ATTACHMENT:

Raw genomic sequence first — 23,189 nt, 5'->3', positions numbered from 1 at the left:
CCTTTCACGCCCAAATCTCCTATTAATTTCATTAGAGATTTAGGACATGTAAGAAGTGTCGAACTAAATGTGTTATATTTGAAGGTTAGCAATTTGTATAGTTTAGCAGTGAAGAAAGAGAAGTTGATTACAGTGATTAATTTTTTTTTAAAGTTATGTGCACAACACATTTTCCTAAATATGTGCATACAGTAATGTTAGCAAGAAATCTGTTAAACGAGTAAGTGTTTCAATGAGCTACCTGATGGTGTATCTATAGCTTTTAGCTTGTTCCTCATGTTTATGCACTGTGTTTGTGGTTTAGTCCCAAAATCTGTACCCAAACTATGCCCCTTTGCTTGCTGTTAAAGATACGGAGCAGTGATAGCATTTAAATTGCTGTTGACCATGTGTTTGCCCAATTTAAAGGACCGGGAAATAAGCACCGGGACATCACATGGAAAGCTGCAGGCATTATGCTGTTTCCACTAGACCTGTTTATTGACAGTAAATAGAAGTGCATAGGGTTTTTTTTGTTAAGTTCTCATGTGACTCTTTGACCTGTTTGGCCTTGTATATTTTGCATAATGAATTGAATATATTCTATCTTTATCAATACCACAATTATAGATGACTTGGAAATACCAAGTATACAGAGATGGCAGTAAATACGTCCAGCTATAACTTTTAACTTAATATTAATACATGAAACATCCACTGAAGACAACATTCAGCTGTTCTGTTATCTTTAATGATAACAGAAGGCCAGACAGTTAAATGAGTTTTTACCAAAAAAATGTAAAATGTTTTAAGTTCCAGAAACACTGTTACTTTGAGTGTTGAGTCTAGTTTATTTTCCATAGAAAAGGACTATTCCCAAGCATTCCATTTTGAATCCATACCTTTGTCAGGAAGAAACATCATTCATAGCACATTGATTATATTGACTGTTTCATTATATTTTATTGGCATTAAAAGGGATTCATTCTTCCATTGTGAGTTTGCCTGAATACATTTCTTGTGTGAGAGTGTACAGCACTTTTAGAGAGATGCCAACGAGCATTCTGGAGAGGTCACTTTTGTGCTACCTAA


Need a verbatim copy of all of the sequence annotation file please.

Raw genomic sequence first — 23,189 nt, 5'->3', positions numbered from 1 at the left:
CCTTTCACGCCCAAATCTCCTATTAATTTCATTAGAGATTTAGGACATGTAAGAAGTGTCGAACTAAATGTGTTATATTTGAAGGTTAGCAATTTGTATAGTTTAGCAGTGAAGAAAGAGAAGTTGATTACAGTGATTAATTTTTTTTTAAAGTTATGTGCACAACACATTTTCCTAAATATGTGCATACAGTAATGTTAGCAAGAAATCTGTTAAACGAGTAAGTGTTTCAATGAGCTACCTGATGGTGTATCTATAGCTTTTAGCTTGTTCCTCATGTTTATGCACTGTGTTTGTGGTTTAGTCCCAAAATCTGTACCCAAACTATGCCCCTTTGCTTGCTGTTAAAGATACGGAGCAGTGATAGCATTTAAATTGCTGTTGACCATGTGTTTGCCCAATTTAAAGGACCGGGAAATAAGCACCGGGACATCACATGGAAAGCTGCAGGCATTATGCTGTTTCCACTAGACCTGTTTATTGACAGTAAATAGAAGTGCATAGGGTTTTTTTTGTTAAGTTCTCATGTGACTCTTTGACCTGTTTGGCCTTGTATATTTTGCATAATGAATTGAATATATTCTATCTTTATCAATACCACAATTATAGATGACTTGGAAATACCAAGTATACAGAGATGGCAGTAAATACGTCCAGCTATAACTTTTAACTTAATATTAATACATGAAACATCCACTGAAGACAACATTCAGCTGTTCTGTTATCTTTAATGATAACAGAAGGCCAGACAGTTAAATGAGTTTTTACCAAAAAAATGTAAAATGTTTTAAGTTCCAGAAACACTGTTACTTTGAGTGTTGAGTCTAGTTTATTTTCCATAGAAAAGGACTATTCCCAAGCATTCCATTTTGAATCCATACCTTTGTCAGGAAGAAACATCATTCATAGCACATTGATTATATTGACTGTTTCATTATATTTTATTGGCATTAAAAGGGATTCATTCTTCCATTGTGAGTTTGCCTGAATACATTTCTTGTGTGAGAGTGTACAGCACTTTTAGAGAGATGCCAACGAGCATTCTGGAGAGGTCACTTTTGTGCTACCTAA